A first step should be to reduce some of the obstacles to women’s participation in the labor market. Governments should reconsider their role as providers of childcare, elder-care, and care for people with disabilities. Delivering such services directly or providing financial support to help families acquire such services in the marketplace can make it easier for women to work by reducing their double burden and lowering the opportunity cost of working. That is especially the case for less-educated or less-skilled women, whose potential earnings are lower. Greater support from the government may also ease the trade-off between having children and deciding to work, potentially leading to greater labor market participation and higher fertility, and possibly attenuating future imbalances between the working-age population and the dependent population (youth and elderly). Another important step would be to promote more flexible work arrangements and new cultural models that would allow a more equitable distribution of the burden of household production, including care-taking, among men and women in the household and the achievement of a more satisfactory work−life balance.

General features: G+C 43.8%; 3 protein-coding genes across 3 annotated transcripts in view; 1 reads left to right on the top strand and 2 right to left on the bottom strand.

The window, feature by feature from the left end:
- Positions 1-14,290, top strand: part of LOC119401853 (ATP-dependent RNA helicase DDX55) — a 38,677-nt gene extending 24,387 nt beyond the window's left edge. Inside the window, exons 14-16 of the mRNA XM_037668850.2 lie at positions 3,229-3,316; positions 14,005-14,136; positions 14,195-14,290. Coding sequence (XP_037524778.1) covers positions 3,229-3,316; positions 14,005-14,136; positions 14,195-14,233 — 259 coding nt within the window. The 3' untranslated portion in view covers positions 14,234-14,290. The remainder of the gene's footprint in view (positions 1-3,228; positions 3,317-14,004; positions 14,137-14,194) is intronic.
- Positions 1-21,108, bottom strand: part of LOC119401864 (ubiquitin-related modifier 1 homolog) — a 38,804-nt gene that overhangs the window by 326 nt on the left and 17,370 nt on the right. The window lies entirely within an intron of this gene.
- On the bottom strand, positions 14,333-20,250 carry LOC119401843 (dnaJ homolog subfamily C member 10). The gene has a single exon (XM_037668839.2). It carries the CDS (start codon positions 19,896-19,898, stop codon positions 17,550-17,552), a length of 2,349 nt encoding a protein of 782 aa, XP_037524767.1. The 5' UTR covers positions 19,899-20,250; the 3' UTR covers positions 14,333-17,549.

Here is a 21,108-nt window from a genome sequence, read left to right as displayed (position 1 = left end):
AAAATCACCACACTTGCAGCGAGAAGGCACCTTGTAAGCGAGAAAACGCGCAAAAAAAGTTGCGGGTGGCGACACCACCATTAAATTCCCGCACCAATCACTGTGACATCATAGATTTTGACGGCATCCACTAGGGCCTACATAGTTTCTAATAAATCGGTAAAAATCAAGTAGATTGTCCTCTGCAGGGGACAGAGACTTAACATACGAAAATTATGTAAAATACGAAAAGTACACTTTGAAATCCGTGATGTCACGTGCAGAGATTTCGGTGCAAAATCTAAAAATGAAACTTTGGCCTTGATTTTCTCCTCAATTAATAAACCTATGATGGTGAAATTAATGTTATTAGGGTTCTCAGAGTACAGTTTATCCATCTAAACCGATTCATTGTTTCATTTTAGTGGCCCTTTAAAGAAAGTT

Removing obstacles, however, is just one part of an ideal government strategy to increase female labor force participation. To attract more women to the labor market, the economy will need to generate more appealing working opportunities. Devoting substantial resources to programs supporting female entrepreneurship and tailored to the socio-economic context should constitute a key part of government policies aiming to create higher quality jobs and encouraging greater participation by women.

Finally, governments can increase women’s incentives to enter the labor market by removing fiscal disincentives, such as the joint taxation of household members.

Acknowledgments

The author thanks two anonymous referees and the IZA World of Labor editors for many helpful suggestions on earlier drafts

Competing interests

The IZA World of Labor project is committed to the IZA Guiding Principles of Research Integrity. The author declares to have observed these principles.

© Norberto Pignatti